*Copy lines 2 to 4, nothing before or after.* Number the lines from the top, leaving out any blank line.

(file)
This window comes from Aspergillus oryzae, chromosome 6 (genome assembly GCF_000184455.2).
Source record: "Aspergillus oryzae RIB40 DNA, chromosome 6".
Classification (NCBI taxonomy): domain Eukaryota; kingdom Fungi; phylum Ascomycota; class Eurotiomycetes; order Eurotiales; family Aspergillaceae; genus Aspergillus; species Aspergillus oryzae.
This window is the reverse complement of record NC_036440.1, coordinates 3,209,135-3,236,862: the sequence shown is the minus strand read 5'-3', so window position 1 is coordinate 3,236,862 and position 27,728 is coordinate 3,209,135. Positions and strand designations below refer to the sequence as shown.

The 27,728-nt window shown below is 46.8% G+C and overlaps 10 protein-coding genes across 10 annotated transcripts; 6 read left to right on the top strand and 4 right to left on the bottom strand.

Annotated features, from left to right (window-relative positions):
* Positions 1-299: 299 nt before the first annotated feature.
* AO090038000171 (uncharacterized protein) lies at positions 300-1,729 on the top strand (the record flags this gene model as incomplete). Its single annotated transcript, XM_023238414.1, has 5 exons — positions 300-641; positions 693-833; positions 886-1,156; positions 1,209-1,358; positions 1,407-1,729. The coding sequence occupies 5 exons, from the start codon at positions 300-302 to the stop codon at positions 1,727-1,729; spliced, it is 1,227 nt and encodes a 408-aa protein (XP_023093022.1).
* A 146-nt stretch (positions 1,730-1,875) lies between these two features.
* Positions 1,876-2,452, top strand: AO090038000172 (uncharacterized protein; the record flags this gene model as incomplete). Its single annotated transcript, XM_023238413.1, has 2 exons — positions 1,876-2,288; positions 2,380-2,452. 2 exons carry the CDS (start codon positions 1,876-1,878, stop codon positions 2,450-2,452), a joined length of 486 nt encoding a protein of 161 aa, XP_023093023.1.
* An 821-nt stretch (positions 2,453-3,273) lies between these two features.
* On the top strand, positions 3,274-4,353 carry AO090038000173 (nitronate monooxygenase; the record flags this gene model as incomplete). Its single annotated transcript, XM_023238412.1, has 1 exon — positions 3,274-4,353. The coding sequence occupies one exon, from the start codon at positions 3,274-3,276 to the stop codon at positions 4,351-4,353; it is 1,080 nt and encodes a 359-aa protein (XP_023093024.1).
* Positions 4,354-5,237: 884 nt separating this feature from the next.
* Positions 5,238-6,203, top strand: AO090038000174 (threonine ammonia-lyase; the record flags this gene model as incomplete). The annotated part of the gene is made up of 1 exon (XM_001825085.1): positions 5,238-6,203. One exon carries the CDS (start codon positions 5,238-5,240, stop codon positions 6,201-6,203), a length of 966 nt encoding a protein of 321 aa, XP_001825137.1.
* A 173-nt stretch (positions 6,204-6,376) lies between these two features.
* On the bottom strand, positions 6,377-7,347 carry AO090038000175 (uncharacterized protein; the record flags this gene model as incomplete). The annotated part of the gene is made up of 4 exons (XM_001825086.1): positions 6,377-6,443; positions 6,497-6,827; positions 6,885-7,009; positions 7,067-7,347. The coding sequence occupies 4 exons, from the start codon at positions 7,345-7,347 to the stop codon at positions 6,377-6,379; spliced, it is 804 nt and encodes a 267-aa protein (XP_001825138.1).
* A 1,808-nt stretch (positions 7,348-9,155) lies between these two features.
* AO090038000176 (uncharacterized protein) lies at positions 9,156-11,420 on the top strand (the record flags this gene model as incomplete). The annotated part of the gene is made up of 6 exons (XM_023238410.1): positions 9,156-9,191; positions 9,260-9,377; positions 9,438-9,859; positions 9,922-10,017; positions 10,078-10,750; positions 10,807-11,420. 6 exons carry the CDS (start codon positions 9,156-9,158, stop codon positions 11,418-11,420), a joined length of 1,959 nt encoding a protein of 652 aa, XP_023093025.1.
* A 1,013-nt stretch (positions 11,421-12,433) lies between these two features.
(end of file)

Source record: "Aspergillus oryzae RIB40 DNA, chromosome 6".
Classification (NCBI taxonomy): domain Eukaryota; kingdom Fungi; phylum Ascomycota; class Eurotiomycetes; order Eurotiales; family Aspergillaceae; genus Aspergillus; species Aspergillus oryzae.
This window is the reverse complement of record NC_036440.1, coordinates 3,209,135-3,236,862: the sequence shown is the minus strand read 5'-3', so window position 1 is coordinate 3,236,862 and position 27,728 is coordinate 3,209,135. Positions and strand designations below refer to the sequence as shown.